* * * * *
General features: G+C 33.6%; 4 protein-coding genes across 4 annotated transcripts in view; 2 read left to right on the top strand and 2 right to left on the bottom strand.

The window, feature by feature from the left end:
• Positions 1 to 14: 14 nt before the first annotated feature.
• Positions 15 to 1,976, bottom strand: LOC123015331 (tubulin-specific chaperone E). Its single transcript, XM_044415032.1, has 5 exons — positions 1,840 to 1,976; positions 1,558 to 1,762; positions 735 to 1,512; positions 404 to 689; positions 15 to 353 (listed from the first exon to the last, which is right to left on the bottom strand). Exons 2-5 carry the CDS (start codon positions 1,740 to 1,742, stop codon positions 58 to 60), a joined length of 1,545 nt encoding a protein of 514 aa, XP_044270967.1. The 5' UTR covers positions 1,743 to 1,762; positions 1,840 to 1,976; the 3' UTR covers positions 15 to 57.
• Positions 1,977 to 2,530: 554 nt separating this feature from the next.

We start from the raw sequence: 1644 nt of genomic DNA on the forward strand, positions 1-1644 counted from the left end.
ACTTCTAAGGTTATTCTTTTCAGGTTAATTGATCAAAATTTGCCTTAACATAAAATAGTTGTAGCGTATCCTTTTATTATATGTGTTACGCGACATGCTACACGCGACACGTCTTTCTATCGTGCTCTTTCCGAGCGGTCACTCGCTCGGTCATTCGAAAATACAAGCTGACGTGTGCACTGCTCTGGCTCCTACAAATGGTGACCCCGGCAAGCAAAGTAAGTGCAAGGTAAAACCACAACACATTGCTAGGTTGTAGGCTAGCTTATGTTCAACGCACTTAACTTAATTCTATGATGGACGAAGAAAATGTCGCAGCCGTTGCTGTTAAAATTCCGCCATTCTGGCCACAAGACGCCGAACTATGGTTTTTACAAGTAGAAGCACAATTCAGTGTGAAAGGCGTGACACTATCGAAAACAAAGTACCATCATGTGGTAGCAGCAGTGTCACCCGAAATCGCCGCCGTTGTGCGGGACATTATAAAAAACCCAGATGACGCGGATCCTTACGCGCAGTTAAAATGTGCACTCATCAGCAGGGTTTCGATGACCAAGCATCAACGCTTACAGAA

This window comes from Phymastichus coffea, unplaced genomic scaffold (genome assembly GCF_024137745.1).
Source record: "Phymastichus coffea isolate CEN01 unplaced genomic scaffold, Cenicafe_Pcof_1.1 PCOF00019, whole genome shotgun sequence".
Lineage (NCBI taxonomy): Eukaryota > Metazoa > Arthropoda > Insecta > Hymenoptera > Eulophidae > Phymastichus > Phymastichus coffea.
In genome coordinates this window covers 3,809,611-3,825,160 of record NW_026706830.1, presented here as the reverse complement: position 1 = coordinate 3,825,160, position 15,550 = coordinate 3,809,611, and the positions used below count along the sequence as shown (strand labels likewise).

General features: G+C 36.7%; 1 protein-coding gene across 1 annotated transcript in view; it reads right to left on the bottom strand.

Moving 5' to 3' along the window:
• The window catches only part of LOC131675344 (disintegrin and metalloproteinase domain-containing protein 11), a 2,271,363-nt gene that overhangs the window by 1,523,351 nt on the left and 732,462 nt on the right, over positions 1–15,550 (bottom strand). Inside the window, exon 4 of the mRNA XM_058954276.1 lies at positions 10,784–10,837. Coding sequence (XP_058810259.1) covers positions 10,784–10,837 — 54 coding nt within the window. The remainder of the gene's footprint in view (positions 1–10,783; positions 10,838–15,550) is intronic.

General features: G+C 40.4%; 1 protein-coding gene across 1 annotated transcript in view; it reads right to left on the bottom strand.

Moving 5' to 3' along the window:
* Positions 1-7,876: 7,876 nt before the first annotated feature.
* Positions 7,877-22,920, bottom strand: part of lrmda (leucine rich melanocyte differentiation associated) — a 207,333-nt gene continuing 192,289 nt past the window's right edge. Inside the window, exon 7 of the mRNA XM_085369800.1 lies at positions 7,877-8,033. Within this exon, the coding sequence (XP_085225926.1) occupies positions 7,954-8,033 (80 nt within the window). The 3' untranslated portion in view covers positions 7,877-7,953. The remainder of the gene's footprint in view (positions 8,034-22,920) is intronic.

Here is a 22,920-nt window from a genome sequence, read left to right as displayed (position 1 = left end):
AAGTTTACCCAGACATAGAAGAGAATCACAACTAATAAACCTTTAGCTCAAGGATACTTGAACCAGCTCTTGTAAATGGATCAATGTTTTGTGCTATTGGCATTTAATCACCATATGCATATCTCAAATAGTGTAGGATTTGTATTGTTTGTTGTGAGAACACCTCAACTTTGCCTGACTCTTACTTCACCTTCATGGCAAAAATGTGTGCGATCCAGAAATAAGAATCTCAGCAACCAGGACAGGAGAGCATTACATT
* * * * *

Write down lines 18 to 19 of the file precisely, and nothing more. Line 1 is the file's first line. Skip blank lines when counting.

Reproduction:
* Positions 7,877-22,920, bottom strand: part of lrmda (leucine rich melanocyte differentiation associated) — a 207,333-nt gene continuing 192,289 nt past the window's right edge. Inside the window, exon 7 of the mRNA XM_085369800.1 lies at positions 7,877-8,033. Within this exon, the coding sequence (XP_085225926.1) occupies positions 7,954-8,033 (80 nt within the window). The 3' untranslated portion in view covers positions 7,877-7,953. The remainder of the gene's footprint in view (positions 8,034-22,920) is intronic.

Here is a 22,920-nt window from a genome sequence, read left to right as displayed (position 1 = left end):